There’s a famous science fiction short story dealing with this concept. I can’t remember its name, so if someone reading recalls it, please share on social media! Essentially, an alien race arrives at Earth and introduces humanity to interstellar travel, which is only possible through “portals.” It turns out the portals are really just transmitting a copy of the brain to a recreated body on the other side of the portal, so technically, when you travel, you die. The character in the story doesn’t know this before he’s about to travel, and the aliens act all nonchalant about the act of murder. It’s normal to them. But to the human, it’s scary. While a version of themself will travel forward, it will not be their continuous conscious mind, because it’s a new brain.

 

We are our brains. Our bodies are all we have. It’s scary, but it’s the truth.

 

Are Artificial Intelligences an interest of yours?

Absolutely, but more so because I think the type of artificial intelligence many people think possible is not possible. Sure, we will eventually make algorithmic AI that has incredible processing power and can probably do more things at once than a million humans, but it will still run on a base code.

 

I’m more interested in the emergent AI that doesn’t run on algorithms; rather, it develops through learning and connecting artificial neurons.

 

Similarly, I fundamentally reject the idea that some day, humans could transfer “consciousness” into artificial brains, because those theories misunderstand what consciousness is and instead adopt a Decartian dualist perspective. Sure, we might be able to “copy” our brains and make a virtual version on a computer, but your consciousness is still in your brain. The best we can hope for is creating an AI version of ourselves, which isn’t very interesting if we’re pursuing something like immortality.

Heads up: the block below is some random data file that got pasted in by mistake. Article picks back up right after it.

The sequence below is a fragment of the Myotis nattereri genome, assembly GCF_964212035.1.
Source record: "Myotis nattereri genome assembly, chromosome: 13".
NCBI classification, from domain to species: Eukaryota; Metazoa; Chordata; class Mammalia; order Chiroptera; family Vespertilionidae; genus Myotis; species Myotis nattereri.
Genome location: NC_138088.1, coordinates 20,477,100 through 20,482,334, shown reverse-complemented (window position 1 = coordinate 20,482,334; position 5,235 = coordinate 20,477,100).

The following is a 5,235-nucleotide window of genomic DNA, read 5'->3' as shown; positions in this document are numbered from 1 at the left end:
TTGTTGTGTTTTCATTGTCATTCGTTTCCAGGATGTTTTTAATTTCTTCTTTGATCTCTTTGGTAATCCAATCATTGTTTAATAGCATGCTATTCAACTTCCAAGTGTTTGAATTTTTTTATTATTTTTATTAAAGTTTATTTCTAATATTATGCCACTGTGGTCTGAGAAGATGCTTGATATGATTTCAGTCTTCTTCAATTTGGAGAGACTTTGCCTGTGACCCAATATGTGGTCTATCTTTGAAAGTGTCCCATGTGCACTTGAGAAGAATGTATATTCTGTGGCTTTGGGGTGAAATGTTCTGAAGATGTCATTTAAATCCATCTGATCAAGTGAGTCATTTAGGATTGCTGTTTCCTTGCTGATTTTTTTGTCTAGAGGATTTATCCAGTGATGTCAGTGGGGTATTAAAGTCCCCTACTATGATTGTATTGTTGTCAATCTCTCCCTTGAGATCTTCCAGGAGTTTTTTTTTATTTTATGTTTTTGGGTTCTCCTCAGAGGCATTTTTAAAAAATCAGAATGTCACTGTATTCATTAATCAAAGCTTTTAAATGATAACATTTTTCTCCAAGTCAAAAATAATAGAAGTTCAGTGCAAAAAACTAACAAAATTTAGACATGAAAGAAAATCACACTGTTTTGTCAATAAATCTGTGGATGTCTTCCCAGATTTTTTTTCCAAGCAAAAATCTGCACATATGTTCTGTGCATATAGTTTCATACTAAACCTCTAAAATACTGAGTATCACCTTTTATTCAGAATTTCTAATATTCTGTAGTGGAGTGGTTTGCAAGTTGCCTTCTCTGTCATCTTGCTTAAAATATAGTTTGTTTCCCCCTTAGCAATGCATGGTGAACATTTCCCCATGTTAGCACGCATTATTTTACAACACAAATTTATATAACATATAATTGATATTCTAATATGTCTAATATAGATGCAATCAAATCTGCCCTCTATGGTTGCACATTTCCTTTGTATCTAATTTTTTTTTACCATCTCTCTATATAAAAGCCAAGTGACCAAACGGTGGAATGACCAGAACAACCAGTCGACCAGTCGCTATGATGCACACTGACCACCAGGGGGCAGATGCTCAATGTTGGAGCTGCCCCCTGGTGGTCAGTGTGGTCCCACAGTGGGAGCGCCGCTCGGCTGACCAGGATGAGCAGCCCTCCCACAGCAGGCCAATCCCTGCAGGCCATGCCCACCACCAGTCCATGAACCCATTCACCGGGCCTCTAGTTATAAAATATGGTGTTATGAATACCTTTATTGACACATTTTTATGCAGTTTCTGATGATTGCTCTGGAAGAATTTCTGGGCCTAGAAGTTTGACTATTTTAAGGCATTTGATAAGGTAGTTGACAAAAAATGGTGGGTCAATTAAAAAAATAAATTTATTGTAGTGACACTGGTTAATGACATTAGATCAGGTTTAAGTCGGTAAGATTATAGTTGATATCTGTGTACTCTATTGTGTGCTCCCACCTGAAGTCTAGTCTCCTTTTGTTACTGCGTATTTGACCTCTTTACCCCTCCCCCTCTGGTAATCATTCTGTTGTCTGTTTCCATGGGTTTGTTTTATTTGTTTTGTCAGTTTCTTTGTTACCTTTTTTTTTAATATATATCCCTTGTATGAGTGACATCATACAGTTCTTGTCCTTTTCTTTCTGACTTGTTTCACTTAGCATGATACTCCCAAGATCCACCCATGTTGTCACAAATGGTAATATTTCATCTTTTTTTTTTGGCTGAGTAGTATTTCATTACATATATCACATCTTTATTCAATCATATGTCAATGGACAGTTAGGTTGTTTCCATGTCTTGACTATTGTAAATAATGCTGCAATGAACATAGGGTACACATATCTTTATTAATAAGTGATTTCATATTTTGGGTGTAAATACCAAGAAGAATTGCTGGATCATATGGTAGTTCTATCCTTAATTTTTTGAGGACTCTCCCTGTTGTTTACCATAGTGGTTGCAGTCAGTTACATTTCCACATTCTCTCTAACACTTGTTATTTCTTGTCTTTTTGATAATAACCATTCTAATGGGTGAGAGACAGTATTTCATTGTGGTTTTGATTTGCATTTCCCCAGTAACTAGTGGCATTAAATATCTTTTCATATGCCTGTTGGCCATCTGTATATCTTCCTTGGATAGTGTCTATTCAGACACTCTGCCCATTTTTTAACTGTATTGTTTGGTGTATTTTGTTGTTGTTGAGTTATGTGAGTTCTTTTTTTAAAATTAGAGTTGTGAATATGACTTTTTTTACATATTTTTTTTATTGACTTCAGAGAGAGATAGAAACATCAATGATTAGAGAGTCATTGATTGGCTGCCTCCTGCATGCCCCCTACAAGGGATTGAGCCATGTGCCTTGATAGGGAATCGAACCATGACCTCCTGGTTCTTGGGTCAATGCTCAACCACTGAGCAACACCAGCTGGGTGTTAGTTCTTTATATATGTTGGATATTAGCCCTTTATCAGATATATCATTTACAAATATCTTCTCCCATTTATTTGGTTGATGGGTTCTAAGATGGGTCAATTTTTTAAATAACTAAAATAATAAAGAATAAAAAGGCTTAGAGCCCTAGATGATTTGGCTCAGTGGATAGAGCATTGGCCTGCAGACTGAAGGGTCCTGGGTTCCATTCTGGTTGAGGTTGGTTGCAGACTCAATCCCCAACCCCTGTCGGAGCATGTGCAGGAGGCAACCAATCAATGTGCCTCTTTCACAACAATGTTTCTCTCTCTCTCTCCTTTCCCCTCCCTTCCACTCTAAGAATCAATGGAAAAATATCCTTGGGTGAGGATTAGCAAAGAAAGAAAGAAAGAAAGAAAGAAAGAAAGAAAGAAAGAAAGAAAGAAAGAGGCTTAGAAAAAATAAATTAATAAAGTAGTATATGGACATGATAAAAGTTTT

So yeah, I’d say artificial intelligence interests me!

 

Where do you stand on the idea that AIs can be classically good or evil? I’m reminded of a paper that I read arguing that for AIs to do something evil (take over the world and enslaving humanity, for example), they’d have to be programmed with the knowledge and desire to do so.

An important question we need to ask—if a person can’t comprehend the effect of their actions, are they actually doing good or evil? If an AI is programmed to commit an atrocity, then it is the programmer who is evil, not the AI. If an AI learns to commit an atrocity, understands its impact, and chooses to commit the atrocity anyway, then the AI is evil.

 

Yet if we’re working with purely algorithmic, purely programmed AI, we return to the original question. Why did the creator not develop adequate safeguards?

 

Now, if the AI is something else entirely—more like a person in its decision-making than a computer, then they absolutely can be good or evil. It all depends on their agency.

 

What do you think makes a good science fiction story?

Good science fiction does more than just entertain you—and this goes for fantasy, too. There’s a lot of literature out there that wears the skin of science fiction and fantasy, but it recycles old ideas and places them on a new plot with new characters and a new ending. Good science fiction integrates theme and social commentary directly into the story.

 

My favorite science fantasy story, Star Wars, works so well because it reflects a timeless tale of good of evil upon the political failings of totalitarian regimes (the Original Trilogy), bloated, bureaucratic democracies (the Prequel Trilogy), and generational failures to establish effective institutions (the Sequel Trilogy). It’s timely.

 

Similarly, the Matrix forces people to think about agency and identity while also requiring the imagination to expand well beyond the horizon of what we usually think is possible.